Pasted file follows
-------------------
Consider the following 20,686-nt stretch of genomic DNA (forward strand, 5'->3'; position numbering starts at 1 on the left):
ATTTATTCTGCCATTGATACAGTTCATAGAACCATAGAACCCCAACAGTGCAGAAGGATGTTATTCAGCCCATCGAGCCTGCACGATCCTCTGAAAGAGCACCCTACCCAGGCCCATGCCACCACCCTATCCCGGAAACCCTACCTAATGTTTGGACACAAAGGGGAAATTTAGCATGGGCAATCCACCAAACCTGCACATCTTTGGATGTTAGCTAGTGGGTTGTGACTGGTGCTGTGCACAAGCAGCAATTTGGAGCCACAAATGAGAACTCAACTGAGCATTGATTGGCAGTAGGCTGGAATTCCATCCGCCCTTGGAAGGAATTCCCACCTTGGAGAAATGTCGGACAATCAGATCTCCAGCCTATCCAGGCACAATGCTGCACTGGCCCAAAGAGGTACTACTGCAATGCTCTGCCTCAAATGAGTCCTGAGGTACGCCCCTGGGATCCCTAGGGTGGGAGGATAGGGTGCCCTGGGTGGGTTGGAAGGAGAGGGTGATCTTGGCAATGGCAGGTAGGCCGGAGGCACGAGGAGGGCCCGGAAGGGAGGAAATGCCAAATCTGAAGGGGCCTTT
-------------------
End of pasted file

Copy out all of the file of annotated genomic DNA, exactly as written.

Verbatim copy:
Consider the following 20,686-nt stretch of genomic DNA (forward strand, 5'->3'; position numbering starts at 1 on the left):
ATTTATTCTGCCATTGATACAGTTCATAGAACCATAGAACCCCAACAGTGCAGAAGGATGTTATTCAGCCCATCGAGCCTGCACGATCCTCTGAAAGAGCACCCTACCCAGGCCCATGCCACCACCCTATCCCGGAAACCCTACCTAATGTTTGGACACAAAGGGGAAATTTAGCATGGGCAATCCACCAAACCTGCACATCTTTGGATGTTAGCTAGTGGGTTGTGACTGGTGCTGTGCACAAGCAGCAATTTGGAGCCACAAATGAGAACTCAACTGAGCATTGATTGGCAGTAGGCTGGAATTCCATCCGCCCTTGGAAGGAATTCCCACCTTGGAGAAATGTCGGACAATCAGATCTCCAGCCTATCCAGGCACAATGCTGCACTGGCCCAAAGAGGTACTACTGCAATGCTCTGCCTCAAATGAGTCCTGAGGTACGCCCCTGGGATCCCTAGGGTGGGAGGATAGGGTGCCCTGGGTGGGTTGGAAGGAGAGGGTGATCTTGGCAATGGCAGGTAGGCCGGAGGCACGAGGAGGGCCCGGAAGGGAGGAAATGCCAAATCTGAAGGGGCCTTT